Indie rock bands come in an infinite array of shapes and sizes. One thing that can make a band stand apart is pure emotion—and local trio Teen Divorce has that in spades. Mixing the soaring dynamics of Slowdive with the buzzsaw attack of Converge and the melodic licks of every great indie rock band from the ’80s and ’90s, Ben Saunders, David Kennedy and Shane Smith have already made a name for themselves in Northeast Florida (a name that is purportedly from a ’70s porno). With one EP (Almost Heaven) out this year, another one already in the works, and an ambitious eye on the future, you’re going to hear a lot more about Teen Divorce in the near future.
Folio Weekly spoke with Saunders about his Christian roots, obsessive-compulsive disorder and why he loves playing for college crowds.
Folio Weekly: Give us a little background on how Teen Divorce came together.
Ben Saunders: Teen Divorce basically started the day I moved to University of North Florida. I began playing music in fourth grade as a way to clear my head, and I was in bands in high school. But when I went to college, I started suffering from bouts of OCD. So early on, Teen Divorce was about me writing down what was going on in my head. I jumped off the porch and started playing shows my junior year with whomever I could find to play drums and bass. But the real lineup came together last year after I met drummer David Kennedy at a show at Jack Rabbits. Then, bassist Shane Smith and I hit it off while we were both DJ’ing on Spinnaker Radio at UNF.
You released the Almost Heaven EP in February and already have another in the works, right? How is the new one different?
To be real, I’m just coming out of a season of depression. And that’s had an impact on the newer songs. I want to be honest with myself in my music. We’ve written four new songs so far, and they’re some of the first where I listen and actually hear myself in it. We used to like using pedals and including interesting fills in our songs, but after touring, paying attention to the bands we were playing with, and listening to classic records by Carole King and Nirvana, we realized that the best music contains only the bare essentials. So that’s our goal for the new record—we want the songs we write trimmed down to almost no fat. Every part that’s there has to deserve to be there, and if it doesn’t, we cut it. That’s exciting new territory for Teen Divorce—freeing, but also challenging. It’s forcing us to ask ourselves, ‘Are we really feeling that reference to a 19th-century poet?’ I don’t want to hide behind a shield of collegiate literacy or verbose intellectualism anymore.
So your musical interests are changing as we speak.
To quote Dave Grohl semi-ironically, “I’m not the most creative musician—everyone that listens to me knows I like loud guitars.” I like loud guitars. I’ve always been an indie kid. What has changed for me is that I grew up in a family where both of my parents are Reverends, so I wasn’t allowed to listen to much mainstream music. I’m still reconciling the fact that I was shown the world through the very limited scope of what modern-day Christianity allows. So when I got to college and didn’t have anyone checking my Internet history anymore, I got really deep into rap, trap and drill music. That’s influenced how I write melodies a lot. Teen Divorce actually almost opened for Ludacris at UNF once.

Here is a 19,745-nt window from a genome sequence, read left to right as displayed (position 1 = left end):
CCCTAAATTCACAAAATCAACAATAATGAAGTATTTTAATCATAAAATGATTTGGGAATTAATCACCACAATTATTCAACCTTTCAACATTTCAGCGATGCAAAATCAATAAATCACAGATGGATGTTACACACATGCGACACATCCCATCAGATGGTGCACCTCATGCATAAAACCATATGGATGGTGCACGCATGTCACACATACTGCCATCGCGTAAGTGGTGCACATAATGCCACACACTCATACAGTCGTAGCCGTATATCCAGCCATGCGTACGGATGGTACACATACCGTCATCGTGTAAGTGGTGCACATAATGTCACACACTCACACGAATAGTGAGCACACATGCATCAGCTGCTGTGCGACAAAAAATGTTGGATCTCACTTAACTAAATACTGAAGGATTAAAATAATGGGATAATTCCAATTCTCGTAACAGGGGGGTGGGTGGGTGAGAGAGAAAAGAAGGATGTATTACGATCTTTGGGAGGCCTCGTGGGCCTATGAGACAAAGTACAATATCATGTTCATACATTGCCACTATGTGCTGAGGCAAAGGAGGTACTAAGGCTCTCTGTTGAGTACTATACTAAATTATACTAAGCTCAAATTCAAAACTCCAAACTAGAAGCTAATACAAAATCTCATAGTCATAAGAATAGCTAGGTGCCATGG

Wow. That would have been insane. Do you all want to get that big?
I want to run the world. I have a dream where I’m playing guitar in front of millions of people, including the kids who bullied me in high school, and then I smash them to pieces like in an ’80s heavy metal video. Just kidding. But music—writing it, playing it, listening to it—is the only thing that makes me really feel like myself. Like, ‘This is what I was meant to do.’ OCD is an illness of doubt and uncertainty, and there have been mornings where I wake up and say, “Am I Ben Saunders? I don’t actually know.” That led me to be honest with myself and strip everything down to its core values. I graduated from UNF with a degree in public relations last December, but right now, I don’t want to have a job, a nice house, a dog and a wife who cooks dinner every night. I’m happy living in a big house near Arlington with four roommates. We hang out all the time. My car barely has a bumper. I work at Nordstrom’s. If Teen Divorce can succeed to the point where I can make a living touring six to nine months a year and writing music that touches other people, giving them hope and solace, that’d be perfect. We’re going to do a more organized push for this next EP—hopefully get on some bigger fests around Florida.
Seems like Teen Divorce is destined for even bigger things.
Really, we just want to play colleges, which are starved for good music. College is a time of discovery and freedom, and I’d love to have the opportunity to play for other ugly white kids with glasses who are trying to grow a beard and figuring out whether they like Slowdive.